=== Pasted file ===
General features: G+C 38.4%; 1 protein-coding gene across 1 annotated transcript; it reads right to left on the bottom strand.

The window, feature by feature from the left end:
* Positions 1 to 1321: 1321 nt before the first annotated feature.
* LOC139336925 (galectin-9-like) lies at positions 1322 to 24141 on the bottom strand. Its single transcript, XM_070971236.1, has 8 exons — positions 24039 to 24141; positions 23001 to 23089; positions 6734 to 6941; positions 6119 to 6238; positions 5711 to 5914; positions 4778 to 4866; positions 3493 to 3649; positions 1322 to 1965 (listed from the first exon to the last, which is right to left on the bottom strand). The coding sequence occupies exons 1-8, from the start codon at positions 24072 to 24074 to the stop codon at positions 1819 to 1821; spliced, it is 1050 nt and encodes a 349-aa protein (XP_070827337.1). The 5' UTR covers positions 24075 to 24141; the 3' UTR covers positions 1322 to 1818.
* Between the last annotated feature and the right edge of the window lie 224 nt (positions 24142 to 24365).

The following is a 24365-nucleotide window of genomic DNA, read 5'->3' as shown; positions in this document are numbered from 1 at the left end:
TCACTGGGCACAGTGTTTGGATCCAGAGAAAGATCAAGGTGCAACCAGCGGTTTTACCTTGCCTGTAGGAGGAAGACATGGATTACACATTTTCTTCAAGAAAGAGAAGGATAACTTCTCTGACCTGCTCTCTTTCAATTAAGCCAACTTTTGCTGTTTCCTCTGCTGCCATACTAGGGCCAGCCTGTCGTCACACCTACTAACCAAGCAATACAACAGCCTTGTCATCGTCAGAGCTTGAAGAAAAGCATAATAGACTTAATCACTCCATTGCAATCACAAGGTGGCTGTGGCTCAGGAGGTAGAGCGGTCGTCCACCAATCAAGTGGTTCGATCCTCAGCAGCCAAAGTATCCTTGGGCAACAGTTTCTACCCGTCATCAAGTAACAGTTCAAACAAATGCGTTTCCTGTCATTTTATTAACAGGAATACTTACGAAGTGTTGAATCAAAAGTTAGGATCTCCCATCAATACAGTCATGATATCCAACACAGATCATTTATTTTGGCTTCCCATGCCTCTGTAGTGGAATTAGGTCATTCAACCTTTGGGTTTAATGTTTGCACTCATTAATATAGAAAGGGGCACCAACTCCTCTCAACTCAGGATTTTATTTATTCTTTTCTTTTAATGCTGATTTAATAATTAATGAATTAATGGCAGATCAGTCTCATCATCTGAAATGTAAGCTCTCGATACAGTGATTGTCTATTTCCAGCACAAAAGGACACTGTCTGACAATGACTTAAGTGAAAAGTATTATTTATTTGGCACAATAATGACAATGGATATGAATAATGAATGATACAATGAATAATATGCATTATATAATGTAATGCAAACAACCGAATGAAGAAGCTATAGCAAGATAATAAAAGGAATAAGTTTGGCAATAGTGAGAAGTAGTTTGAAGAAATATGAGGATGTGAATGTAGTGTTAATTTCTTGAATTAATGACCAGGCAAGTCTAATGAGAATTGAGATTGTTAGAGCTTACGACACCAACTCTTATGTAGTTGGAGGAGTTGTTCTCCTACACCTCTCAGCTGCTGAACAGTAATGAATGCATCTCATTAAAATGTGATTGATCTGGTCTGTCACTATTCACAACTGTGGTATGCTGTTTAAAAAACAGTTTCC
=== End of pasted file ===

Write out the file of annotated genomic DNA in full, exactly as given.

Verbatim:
General features: G+C 38.4%; 1 protein-coding gene across 1 annotated transcript; it reads right to left on the bottom strand.

The window, feature by feature from the left end:
* Positions 1 to 1321: 1321 nt before the first annotated feature.
* LOC139336925 (galectin-9-like) lies at positions 1322 to 24141 on the bottom strand. Its single transcript, XM_070971236.1, has 8 exons — positions 24039 to 24141; positions 23001 to 23089; positions 6734 to 6941; positions 6119 to 6238; positions 5711 to 5914; positions 4778 to 4866; positions 3493 to 3649; positions 1322 to 1965 (listed from the first exon to the last, which is right to left on the bottom strand). The coding sequence occupies exons 1-8, from the start codon at positions 24072 to 24074 to the stop codon at positions 1819 to 1821; spliced, it is 1050 nt and encodes a 349-aa protein (XP_070827337.1). The 5' UTR covers positions 24075 to 24141; the 3' UTR covers positions 1322 to 1818.
* Between the last annotated feature and the right edge of the window lie 224 nt (positions 24142 to 24365).

The following is a 24365-nucleotide window of genomic DNA, read 5'->3' as shown; positions in this document are numbered from 1 at the left end:
TCACTGGGCACAGTGTTTGGATCCAGAGAAAGATCAAGGTGCAACCAGCGGTTTTACCTTGCCTGTAGGAGGAAGACATGGATTACACATTTTCTTCAAGAAAGAGAAGGATAACTTCTCTGACCTGCTCTCTTTCAATTAAGCCAACTTTTGCTGTTTCCTCTGCTGCCATACTAGGGCCAGCCTGTCGTCACACCTACTAACCAAGCAATACAACAGCCTTGTCATCGTCAGAGCTTGAAGAAAAGCATAATAGACTTAATCACTCCATTGCAATCACAAGGTGGCTGTGGCTCAGGAGGTAGAGCGGTCGTCCACCAATCAAGTGGTTCGATCCTCAGCAGCCAAAGTATCCTTGGGCAACAGTTTCTACCCGTCATCAAGTAACAGTTCAAACAAATGCGTTTCCTGTCATTTTATTAACAGGAATACTTACGAAGTGTTGAATCAAAAGTTAGGATCTCCCATCAATACAGTCATGATATCCAACACAGATCATTTATTTTGGCTTCCCATGCCTCTGTAGTGGAATTAGGTCATTCAACCTTTGGGTTTAATGTTTGCACTCATTAATATAGAAAGGGGCACCAACTCCTCTCAACTCAGGATTTTATTTATTCTTTTCTTTTAATGCTGATTTAATAATTAATGAATTAATGGCAGATCAGTCTCATCATCTGAAATGTAAGCTCTCGATACAGTGATTGTCTATTTCCAGCACAAAAGGACACTGTCTGACAATGACTTAAGTGAAAAGTATTATTTATTTGGCACAATAATGACAATGGATATGAATAATGAATGATACAATGAATAATATGCATTATATAATGTAATGCAAACAACCGAATGAAGAAGCTATAGCAAGATAATAAAAGGAATAAGTTTGGCAATAGTGAGAAGTAGTTTGAAGAAATATGAGGATGTGAATGTAGTGTTAATTTCTTGAATTAATGACCAGGCAAGTCTAATGAGAATTGAGATTGTTAGAGCTTACGACACCAACTCTTATGTAGTTGGAGGAGTTGTTCTCCTACACCTCTCAGCTGCTGAACAGTAATGAATGCATCTCATTAAAATGTGATTGATCTGGTCTGTCACTATTCACAACTGTGGTATGCTGTTTAAAAAACAGTTTCC